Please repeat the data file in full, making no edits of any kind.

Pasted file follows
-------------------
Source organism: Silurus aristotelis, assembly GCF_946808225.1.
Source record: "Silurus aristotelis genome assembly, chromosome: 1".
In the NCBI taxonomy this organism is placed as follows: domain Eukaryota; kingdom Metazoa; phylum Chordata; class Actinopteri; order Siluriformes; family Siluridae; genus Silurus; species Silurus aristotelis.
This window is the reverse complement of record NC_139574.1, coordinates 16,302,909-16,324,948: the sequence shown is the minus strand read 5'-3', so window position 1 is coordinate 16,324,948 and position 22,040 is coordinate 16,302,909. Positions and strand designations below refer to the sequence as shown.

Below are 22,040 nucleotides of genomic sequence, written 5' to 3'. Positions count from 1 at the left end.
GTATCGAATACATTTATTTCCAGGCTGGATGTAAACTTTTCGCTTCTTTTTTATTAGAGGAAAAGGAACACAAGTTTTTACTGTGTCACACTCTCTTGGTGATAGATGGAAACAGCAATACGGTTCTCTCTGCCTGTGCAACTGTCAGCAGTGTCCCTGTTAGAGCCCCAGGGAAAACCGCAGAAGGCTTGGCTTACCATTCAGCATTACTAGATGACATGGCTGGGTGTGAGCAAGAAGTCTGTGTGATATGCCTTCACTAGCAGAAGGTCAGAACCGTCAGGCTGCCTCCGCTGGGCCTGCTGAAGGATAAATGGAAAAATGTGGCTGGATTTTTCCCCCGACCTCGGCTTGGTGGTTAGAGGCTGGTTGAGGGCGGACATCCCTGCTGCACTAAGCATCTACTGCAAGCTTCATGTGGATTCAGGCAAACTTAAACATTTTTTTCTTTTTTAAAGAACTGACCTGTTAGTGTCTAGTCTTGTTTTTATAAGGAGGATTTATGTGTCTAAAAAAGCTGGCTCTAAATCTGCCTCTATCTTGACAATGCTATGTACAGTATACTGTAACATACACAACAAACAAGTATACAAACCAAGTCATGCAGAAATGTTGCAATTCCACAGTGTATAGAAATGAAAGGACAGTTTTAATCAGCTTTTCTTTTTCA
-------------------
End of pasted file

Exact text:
Source organism: Silurus aristotelis, assembly GCF_946808225.1.
Source record: "Silurus aristotelis genome assembly, chromosome: 1".
In the NCBI taxonomy this organism is placed as follows: domain Eukaryota; kingdom Metazoa; phylum Chordata; class Actinopteri; order Siluriformes; family Siluridae; genus Silurus; species Silurus aristotelis.
This window is the reverse complement of record NC_139574.1, coordinates 16,302,909-16,324,948: the sequence shown is the minus strand read 5'-3', so window position 1 is coordinate 16,324,948 and position 22,040 is coordinate 16,302,909. Positions and strand designations below refer to the sequence as shown.

Below are 22,040 nucleotides of genomic sequence, written 5' to 3'. Positions count from 1 at the left end.
GTATCGAATACATTTATTTCCAGGCTGGATGTAAACTTTTCGCTTCTTTTTTATTAGAGGAAAAGGAACACAAGTTTTTACTGTGTCACACTCTCTTGGTGATAGATGGAAACAGCAATACGGTTCTCTCTGCCTGTGCAACTGTCAGCAGTGTCCCTGTTAGAGCCCCAGGGAAAACCGCAGAAGGCTTGGCTTACCATTCAGCATTACTAGATGACATGGCTGGGTGTGAGCAAGAAGTCTGTGTGATATGCCTTCACTAGCAGAAGGTCAGAACCGTCAGGCTGCCTCCGCTGGGCCTGCTGAAGGATAAATGGAAAAATGTGGCTGGATTTTTCCCCCGACCTCGGCTTGGTGGTTAGAGGCTGGTTGAGGGCGGACATCCCTGCTGCACTAAGCATCTACTGCAAGCTTCATGTGGATTCAGGCAAACTTAAACATTTTTTTCTTTTTTAAAGAACTGACCTGTTAGTGTCTAGTCTTGTTTTTATAAGGAGGATTTATGTGTCTAAAAAAGCTGGCTCTAAATCTGCCTCTATCTTGACAATGCTATGTACAGTATACTGTAACATACACAACAAACAAGTATACAAACCAAGTCATGCAGAAATGTTGCAATTCCACAGTGTATAGAAATGAAAGGACAGTTTTAATCAGCTTTTCTTTTTCA